Four Ways to Reach Entrepreneurs in Your Community

Erin M. Schadt
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Published: 19 September 2016
Four Ways to Reach Entrepreneurs in Your Community

If you are looking for an impressive number of resources, templates and ideas on how to reach and serve entrepreneurs at your library, then look no further than the webinar Support Small Business Development at Your Library.

Laura Metzler, Small Business Information Librarian, Cecil County Public Library (CCPL) in Maryland, oriented her advice around four ways you can reach entrepreneurs in your community. No matter the size of your library or your community, Metzler showed concrete ideas big and small that you can initiate.

At CCPL, Metzler's part-time position is dedicated to reference and outreach to businesses and entrepreneurs. "The... Read more

The Library Diversity Committee: Supporting Diversity and Inclusivity in the Academic Community

Raymond Pun, First Year Student Success Librarian, California State University, Fresno
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Published: 15 September 2016
The Library Diversity Committee: Supporting Diversity and Inclusivity in the Academic Community

Today, universities and colleges across the United States are having open and sometimes intense conversations about the matters of diversity, multiculturalism and inclusivity in their campuses. These conversations are often a great start for students, faculty, administration and the community to learn and engage with each other through respectful dialogue and understanding.

Some university libraries are taking steps further by creating a diversity space, showcasing exhibits and partnering with other academic and student centered departments to promote diversity and inclusivity. How can libraries support these important conversations and discussions on campus? In one example, Fresno State's Library Diversity Committee has... Read more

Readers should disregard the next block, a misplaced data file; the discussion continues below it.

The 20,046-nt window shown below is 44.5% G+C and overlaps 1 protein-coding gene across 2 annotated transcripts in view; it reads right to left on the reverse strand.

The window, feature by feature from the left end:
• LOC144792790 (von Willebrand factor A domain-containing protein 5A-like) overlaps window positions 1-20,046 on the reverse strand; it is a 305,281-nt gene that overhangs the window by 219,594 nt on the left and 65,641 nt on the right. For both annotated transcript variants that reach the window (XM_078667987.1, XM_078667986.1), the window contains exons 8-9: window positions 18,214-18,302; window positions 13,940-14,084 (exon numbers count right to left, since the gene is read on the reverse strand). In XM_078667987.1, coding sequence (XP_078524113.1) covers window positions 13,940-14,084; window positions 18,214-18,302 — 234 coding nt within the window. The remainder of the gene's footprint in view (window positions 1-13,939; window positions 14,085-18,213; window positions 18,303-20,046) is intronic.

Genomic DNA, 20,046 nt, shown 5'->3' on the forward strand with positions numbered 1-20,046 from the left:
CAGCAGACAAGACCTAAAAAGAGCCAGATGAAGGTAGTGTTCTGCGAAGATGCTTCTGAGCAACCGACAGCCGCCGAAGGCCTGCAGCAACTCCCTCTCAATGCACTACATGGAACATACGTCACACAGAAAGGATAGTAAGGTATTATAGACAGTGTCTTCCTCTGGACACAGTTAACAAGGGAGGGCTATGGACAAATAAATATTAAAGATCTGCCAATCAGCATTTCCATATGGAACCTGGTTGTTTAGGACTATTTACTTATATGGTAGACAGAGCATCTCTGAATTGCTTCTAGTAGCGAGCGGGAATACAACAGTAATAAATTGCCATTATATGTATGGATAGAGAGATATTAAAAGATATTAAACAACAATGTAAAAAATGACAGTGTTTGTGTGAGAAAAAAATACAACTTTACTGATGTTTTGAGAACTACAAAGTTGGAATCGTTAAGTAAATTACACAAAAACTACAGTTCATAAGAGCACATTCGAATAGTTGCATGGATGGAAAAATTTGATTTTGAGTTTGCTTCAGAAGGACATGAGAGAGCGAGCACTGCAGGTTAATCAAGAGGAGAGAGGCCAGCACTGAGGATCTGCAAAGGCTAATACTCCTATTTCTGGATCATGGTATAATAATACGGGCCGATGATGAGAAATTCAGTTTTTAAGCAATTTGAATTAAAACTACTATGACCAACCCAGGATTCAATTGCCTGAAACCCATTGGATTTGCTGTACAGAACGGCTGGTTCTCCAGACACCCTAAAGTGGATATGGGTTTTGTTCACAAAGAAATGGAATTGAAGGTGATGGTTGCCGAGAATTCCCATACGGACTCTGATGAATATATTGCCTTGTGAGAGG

Social Library, Writers' Edition

Jennifer Peterson
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Published: 13 September 2016
Social Library, Writers' Edition

This edition of the Social Library features libraries that are hosting programs and groups in support of emerging and established writers. Writers' groups are hosted regularly, some with visiting authors and others with specific guidelines for how to prepare writing for feedback. Other libraries are hosting writing conferences or indie author showcase events, and still others have established writer-in-residence programs. And one of the libraries is preparing for National Novel Writing Month (NaNoWriMo) in November. Explore these approaches to supporting local writers in your community, and if you'd like to see your library featured in the Social Library series, please... Read more

Posted In: Social Library

Know Thy Community: Tips for Rural Library Directors

Erin M. Schadt
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Published: 09 September 2016
Know Thy Community: Tips for Rural Library Directors

If the recent webinar Beyond the Job Description: Ten Practical Tips for the Rural Library Director could be summed up in one sentence, it might just be: "Make sure you know your community and that your community knows you."

Jennifer Pearson, Director, Marshall County Memorial Library (TN) and Association for Rural & Small Libraries board member, hit on this point consistently through all ten of those practical tips, and as she shared her own experience as director of a library in a community that she's not from. "The first two questions people asked me: where do you go to church?... Read more

Book Review: Once Upon a Cuento, Bilingual Storytimes in English and Spanish

Martín Blasco, Washington County Cooperative Library Services, OR
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Published: 06 September 2016
Book Review: Once Upon a Cuento, Bilingual Storytimes in English and Spanish

When I was asked to review Once Upon a Cuento, Bilingual Storytimes in English and Spanish by Jamie Campbell Naidoo and Katie Scherrer, I have to confess that I was skeptical. The idea of reading and reviewing another book with samples of bilingual or monolingual storytimes was not on my radar. Although I don't personally know the authors, I know of their excellent work and credibility. My concern when I began reading the book was that there would be a clear theoretical framework of why a bilingual storytime should be used instead of one in a single language.

Following the... Read more

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